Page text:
# Time, Pace and Distance Calculator

## Time, Pace and Distance Calculator

There are a couple of reasons you may want to find your ideal pace.

Firstly, it stops you from burning out, whilst making sure that you make the gains you want. If you go too slow the majority of the time, you won’t hit progression or overload; if you go too fast, you will knacker your joints and fatigue too quickly.

Secondly, measuring your pace will give you a good yardstick by which to measure your progress. Slowly beat your pace over time and you will be hitting progressive overload. Lose to your pace, and you will know that something about your training needs to be switched up.

A calculator will find out how fast you should be running. It’s inexact- you may find your ideal, natural pace is slightly slower or faster than a calculator tells you. However, as above, it’s a good yardstick, a good place to start out from.

A pace calculator will also show you how fast you should be running during different parts of your training cycle.

## Pace calculators

Whether you’re a new runner or a seasoned pro, going into your first race, aiming for a PR, or simply wanting to get out for a nice daily jog, a pace calculator and the feedback it can give you will be an invaluable tool in improving your training.

A pace calculator will determine how fast your pace should be if you have a certain finish time for a desired distance or race- it can show you, for example, the pace you will need to meet to complete a sub-hour 10k.

It can also find out your pace for your training run around the neighbourhood or track- find out how fast your pace was for that 40-minute, 5-mile training run last Thursday evening, for example.

Finally, it can reverse engineer the distance you run. If you know your pace, put that into the calculator with the time you spent running, and it can estimate how far you managed.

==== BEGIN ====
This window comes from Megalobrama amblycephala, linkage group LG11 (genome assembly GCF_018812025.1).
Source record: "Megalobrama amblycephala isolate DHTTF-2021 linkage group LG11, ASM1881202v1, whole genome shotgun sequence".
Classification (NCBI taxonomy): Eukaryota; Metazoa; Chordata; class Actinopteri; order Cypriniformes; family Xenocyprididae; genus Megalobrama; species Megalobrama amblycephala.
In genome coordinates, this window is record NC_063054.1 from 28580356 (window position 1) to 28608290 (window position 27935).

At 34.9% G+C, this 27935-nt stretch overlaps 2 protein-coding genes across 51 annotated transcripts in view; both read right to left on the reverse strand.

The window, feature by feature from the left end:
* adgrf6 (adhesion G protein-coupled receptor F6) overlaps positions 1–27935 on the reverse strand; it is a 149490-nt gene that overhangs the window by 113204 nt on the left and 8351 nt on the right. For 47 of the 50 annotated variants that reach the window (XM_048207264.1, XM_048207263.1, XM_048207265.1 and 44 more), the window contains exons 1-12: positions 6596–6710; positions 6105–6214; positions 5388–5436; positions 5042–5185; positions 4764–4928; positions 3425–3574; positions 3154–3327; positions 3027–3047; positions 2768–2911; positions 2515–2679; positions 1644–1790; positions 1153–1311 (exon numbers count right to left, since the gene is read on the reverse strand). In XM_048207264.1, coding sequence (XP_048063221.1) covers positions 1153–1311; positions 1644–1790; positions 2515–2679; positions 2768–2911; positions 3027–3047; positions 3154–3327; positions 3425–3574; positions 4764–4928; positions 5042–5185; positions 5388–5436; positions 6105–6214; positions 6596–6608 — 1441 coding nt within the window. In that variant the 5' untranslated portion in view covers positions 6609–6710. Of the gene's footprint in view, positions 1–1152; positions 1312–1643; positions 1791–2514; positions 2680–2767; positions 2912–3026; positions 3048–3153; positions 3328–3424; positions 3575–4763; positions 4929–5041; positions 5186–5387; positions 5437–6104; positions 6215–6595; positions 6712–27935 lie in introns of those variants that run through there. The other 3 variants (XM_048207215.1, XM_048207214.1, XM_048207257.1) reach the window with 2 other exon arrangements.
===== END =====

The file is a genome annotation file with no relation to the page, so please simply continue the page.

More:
To calculate your running pace, a calculator will divide the distance you run by your running time. So, for instance, let’s go for a two-hour half-marathon. You will type 2 hours, 0 minutes into the calculator for time. You will choose half marathon (or type in 13 miles) for distance.

The calculator will then give you an estimate pace, which would come out at 9:23 minutes per mile. You will then know that you need to run each mile in 9.23 minutes, either consistently or on average.

If you enter any two of the three values (distance, pace and time) into the calculator, it will give you the third.

You can also use a pace calculator to estimate your running time. Simply multiply your pace by the distance run, as mentioned above.

If you know, for instance, that you can comfortable run 1km in eight minutes, you can work out how long a 10km race will take you. Simply enter 8 mins/km under pace and 10km under distance. The calculator will then show you that your finish time: here, it would be 8x10= 80 minutes, or 1 hour 20 minutes.

Do note that most pace calculators will not take running conditions or terrain into account. The above 10km would take a lot longer through hilly terrain than it would on the flat, for example. It may also take longer in extreme heat or cold than in more moderate temperatures.

Also, there is only so far you can extrapolate a pace timing from smaller values. The above half marathon example assumes that you can run the same speed consistently for 13 miles. Don’t run half a mile and think that simply multiplying it by 26 will give you your true half-marathon time: you have to take fatigue into account.

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